A plain type variable like `'a`

can be substituted with an arbitrary type. The form `''a`

is a so-called *equality type* variable, which means that it can only be substituted by types that admit the use of the equality operator `=`

(or `<>`

) on their values.

For example, this function:

```
fun contains(x, []) = false
| contains(x, y::ys) = x = y orelse contains (x, ys)
```

cannot have type `'a * 'a list -> bool`

because it uses equality on `x`

. It is given the more restrictive type `''a * ''a list -> bool`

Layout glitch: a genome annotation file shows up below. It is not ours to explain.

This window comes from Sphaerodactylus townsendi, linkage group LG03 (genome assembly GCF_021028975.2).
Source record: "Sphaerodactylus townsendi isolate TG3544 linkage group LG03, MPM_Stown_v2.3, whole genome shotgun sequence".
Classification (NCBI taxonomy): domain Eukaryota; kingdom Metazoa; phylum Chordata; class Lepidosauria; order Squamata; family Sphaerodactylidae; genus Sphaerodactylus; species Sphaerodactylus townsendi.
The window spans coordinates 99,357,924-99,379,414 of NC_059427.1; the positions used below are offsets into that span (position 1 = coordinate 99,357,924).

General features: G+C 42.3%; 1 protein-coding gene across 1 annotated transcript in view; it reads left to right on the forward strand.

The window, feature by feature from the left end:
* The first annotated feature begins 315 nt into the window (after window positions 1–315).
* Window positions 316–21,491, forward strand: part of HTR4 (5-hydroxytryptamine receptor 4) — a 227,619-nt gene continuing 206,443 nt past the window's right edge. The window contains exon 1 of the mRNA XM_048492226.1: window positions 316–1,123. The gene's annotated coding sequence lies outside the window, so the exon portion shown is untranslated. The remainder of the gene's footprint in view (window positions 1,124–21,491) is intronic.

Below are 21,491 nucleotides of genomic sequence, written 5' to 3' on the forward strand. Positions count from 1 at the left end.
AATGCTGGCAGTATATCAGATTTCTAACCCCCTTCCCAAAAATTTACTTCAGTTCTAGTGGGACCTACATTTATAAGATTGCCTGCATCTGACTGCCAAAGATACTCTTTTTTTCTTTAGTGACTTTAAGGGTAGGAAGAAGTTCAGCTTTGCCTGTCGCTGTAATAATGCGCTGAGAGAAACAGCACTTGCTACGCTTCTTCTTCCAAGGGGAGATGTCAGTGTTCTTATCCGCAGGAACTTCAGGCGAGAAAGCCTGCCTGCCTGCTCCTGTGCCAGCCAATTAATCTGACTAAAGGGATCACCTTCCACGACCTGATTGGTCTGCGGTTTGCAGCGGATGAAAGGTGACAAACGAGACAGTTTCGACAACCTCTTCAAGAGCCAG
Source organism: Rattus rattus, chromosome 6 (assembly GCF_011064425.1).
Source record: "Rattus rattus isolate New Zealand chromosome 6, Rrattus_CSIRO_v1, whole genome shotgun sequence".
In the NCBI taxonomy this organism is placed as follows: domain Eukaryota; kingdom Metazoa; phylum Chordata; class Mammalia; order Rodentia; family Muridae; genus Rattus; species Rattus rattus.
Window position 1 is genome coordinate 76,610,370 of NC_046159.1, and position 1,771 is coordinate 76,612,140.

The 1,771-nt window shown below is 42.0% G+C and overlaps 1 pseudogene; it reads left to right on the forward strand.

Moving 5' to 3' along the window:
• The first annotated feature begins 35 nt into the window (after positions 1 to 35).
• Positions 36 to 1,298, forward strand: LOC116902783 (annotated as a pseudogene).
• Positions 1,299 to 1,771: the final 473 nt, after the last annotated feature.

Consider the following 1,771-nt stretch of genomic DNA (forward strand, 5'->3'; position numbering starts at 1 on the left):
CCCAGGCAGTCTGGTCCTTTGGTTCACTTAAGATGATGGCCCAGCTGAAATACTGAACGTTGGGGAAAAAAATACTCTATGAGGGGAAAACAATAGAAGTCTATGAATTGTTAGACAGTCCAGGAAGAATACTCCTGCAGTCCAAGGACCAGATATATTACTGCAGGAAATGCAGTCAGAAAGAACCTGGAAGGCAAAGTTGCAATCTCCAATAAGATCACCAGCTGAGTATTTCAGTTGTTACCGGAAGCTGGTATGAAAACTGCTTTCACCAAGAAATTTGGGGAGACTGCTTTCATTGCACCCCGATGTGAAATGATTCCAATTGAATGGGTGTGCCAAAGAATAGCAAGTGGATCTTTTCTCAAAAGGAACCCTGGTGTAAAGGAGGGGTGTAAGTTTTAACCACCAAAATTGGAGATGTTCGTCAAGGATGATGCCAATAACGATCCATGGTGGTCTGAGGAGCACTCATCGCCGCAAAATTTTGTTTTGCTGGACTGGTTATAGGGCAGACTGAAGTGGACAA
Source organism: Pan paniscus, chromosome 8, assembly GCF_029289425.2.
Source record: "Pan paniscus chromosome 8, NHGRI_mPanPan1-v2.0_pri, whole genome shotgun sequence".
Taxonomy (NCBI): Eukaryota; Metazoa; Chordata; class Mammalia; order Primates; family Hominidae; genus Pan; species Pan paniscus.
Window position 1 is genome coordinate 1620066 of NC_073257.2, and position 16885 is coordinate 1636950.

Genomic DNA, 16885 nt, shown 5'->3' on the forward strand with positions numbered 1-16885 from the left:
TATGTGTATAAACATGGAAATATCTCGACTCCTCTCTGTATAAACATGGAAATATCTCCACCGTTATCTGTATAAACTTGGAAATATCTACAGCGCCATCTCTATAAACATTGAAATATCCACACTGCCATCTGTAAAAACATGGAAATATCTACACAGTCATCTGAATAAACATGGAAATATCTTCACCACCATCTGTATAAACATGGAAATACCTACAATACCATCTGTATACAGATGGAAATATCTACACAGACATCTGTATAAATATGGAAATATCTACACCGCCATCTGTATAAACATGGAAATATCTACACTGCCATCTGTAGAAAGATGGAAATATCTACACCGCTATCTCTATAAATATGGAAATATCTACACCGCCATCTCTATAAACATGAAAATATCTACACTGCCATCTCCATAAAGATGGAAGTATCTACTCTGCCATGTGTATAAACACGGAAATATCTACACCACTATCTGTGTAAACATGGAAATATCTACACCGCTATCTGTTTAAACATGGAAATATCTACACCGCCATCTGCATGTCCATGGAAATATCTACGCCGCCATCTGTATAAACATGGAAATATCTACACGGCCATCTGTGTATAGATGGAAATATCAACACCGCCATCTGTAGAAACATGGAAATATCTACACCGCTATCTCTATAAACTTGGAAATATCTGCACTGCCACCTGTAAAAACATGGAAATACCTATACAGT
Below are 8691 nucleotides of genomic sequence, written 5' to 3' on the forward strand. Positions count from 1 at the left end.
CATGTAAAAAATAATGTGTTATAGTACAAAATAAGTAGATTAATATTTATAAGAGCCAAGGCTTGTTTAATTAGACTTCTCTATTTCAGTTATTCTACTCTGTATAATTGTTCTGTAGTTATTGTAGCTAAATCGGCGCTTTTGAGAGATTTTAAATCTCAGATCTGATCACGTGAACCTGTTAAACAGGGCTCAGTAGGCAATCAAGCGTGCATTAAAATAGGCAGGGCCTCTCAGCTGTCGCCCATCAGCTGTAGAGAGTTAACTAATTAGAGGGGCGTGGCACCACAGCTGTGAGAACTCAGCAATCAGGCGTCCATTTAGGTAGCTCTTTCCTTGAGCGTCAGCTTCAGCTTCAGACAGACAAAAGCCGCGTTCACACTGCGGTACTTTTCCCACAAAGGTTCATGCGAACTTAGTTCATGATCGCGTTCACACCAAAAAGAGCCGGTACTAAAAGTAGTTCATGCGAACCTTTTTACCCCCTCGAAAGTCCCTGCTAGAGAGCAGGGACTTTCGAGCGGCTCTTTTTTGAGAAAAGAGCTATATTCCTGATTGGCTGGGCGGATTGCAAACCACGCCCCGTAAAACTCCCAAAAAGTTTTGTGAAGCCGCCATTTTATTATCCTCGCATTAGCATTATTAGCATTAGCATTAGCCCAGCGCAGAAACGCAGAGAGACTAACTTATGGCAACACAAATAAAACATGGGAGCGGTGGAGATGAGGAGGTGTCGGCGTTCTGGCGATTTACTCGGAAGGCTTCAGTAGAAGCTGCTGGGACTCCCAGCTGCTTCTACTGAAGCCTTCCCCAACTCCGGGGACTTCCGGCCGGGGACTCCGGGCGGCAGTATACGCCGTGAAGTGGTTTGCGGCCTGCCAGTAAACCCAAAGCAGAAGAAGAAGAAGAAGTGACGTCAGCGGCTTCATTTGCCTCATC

.

Most types allow equality, but some don't, e.g., `real`

, `exn`

, and in particular, any function type `t -> u`

. Composed types like records, tuples, or datatypes admit equality if all their components do.

Side remark: Haskell later generalised this concept to its notion of *type classes*, which allows arbitrary user-defined constraints of this sort on types. Equality type variables are replaced by the `Eq`

type class.